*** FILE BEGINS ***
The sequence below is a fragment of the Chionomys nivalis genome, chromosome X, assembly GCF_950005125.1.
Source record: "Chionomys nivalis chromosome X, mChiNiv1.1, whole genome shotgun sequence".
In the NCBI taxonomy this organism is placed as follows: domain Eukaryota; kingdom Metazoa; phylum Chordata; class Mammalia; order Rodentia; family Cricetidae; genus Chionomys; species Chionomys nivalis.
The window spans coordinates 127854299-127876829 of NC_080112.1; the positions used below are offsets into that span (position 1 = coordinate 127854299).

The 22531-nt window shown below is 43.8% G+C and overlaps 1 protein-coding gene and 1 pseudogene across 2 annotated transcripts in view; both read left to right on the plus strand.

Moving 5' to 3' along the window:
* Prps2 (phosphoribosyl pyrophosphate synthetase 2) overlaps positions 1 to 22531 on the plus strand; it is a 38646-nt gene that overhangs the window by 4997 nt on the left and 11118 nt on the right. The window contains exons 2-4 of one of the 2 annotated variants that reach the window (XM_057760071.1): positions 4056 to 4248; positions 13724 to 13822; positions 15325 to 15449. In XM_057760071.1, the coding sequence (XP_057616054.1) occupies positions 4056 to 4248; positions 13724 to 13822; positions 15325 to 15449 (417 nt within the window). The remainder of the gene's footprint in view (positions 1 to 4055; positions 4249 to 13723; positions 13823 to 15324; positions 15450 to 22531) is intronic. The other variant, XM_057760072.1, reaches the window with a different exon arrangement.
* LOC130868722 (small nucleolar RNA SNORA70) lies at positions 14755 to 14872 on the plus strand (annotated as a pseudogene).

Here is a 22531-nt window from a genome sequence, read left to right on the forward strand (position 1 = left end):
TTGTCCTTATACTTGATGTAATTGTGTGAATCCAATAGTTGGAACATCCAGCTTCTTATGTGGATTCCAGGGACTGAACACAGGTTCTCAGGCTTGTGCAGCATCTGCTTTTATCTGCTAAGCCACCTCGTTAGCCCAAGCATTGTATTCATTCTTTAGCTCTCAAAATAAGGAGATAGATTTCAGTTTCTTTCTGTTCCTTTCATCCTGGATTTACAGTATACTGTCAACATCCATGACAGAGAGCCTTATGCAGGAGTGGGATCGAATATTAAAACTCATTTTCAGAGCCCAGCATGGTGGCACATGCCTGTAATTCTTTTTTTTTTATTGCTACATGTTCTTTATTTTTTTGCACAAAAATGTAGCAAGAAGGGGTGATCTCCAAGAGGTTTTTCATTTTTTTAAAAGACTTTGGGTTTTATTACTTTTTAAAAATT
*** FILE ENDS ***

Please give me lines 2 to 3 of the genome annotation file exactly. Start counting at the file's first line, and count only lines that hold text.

Source record: "Chionomys nivalis chromosome X, mChiNiv1.1, whole genome shotgun sequence".
In the NCBI taxonomy this organism is placed as follows: domain Eukaryota; kingdom Metazoa; phylum Chordata; class Mammalia; order Rodentia; family Cricetidae; genus Chionomys; species Chionomys nivalis.